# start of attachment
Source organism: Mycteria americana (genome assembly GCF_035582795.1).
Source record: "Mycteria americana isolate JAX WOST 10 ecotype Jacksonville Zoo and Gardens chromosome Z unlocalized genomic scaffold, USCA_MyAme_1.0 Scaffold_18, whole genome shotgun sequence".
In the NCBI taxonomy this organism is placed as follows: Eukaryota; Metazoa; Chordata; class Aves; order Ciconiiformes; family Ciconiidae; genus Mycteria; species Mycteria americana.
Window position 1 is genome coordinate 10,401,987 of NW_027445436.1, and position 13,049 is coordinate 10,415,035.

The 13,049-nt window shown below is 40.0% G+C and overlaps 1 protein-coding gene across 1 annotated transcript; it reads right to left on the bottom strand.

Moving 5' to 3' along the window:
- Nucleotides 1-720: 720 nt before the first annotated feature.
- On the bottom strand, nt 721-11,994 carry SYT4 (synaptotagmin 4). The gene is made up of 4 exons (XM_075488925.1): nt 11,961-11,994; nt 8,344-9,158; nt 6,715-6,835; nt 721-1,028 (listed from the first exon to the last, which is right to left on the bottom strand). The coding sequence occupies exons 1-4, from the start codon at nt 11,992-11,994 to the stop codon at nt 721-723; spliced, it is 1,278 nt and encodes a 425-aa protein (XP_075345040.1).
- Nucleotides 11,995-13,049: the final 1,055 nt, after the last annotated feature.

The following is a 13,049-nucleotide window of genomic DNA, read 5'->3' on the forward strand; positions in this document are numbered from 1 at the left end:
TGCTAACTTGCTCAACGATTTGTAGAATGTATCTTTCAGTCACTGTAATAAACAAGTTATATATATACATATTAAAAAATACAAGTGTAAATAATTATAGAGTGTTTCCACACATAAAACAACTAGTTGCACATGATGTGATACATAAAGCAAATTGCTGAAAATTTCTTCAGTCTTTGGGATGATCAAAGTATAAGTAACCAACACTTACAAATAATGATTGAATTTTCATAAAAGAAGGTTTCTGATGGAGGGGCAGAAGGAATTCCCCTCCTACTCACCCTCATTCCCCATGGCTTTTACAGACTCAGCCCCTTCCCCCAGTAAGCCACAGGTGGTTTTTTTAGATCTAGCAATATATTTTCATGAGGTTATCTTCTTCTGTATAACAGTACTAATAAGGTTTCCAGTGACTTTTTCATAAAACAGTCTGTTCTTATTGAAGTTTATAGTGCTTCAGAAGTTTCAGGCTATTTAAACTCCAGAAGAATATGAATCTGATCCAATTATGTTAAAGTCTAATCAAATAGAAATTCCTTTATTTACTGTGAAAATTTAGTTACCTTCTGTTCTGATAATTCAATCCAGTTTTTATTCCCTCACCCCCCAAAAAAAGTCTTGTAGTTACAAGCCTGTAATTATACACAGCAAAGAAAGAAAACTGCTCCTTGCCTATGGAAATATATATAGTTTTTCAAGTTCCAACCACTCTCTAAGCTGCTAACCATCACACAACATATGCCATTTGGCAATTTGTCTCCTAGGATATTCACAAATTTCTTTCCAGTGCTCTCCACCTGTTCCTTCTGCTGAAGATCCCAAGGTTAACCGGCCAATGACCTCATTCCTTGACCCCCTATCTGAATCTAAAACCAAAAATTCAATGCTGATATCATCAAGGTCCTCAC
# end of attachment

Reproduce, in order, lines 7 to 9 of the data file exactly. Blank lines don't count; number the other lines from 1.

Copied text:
- Nucleotides 1-720: 720 nt before the first annotated feature.
- On the bottom strand, nt 721-11,994 carry SYT4 (synaptotagmin 4). The gene is made up of 4 exons (XM_075488925.1): nt 11,961-11,994; nt 8,344-9,158; nt 6,715-6,835; nt 721-1,028 (listed from the first exon to the last, which is right to left on the bottom strand). The coding sequence occupies exons 1-4, from the start codon at nt 11,992-11,994 to the stop codon at nt 721-723; spliced, it is 1,278 nt and encodes a 425-aa protein (XP_075345040.1).
- Nucleotides 11,995-13,049: the final 1,055 nt, after the last annotated feature.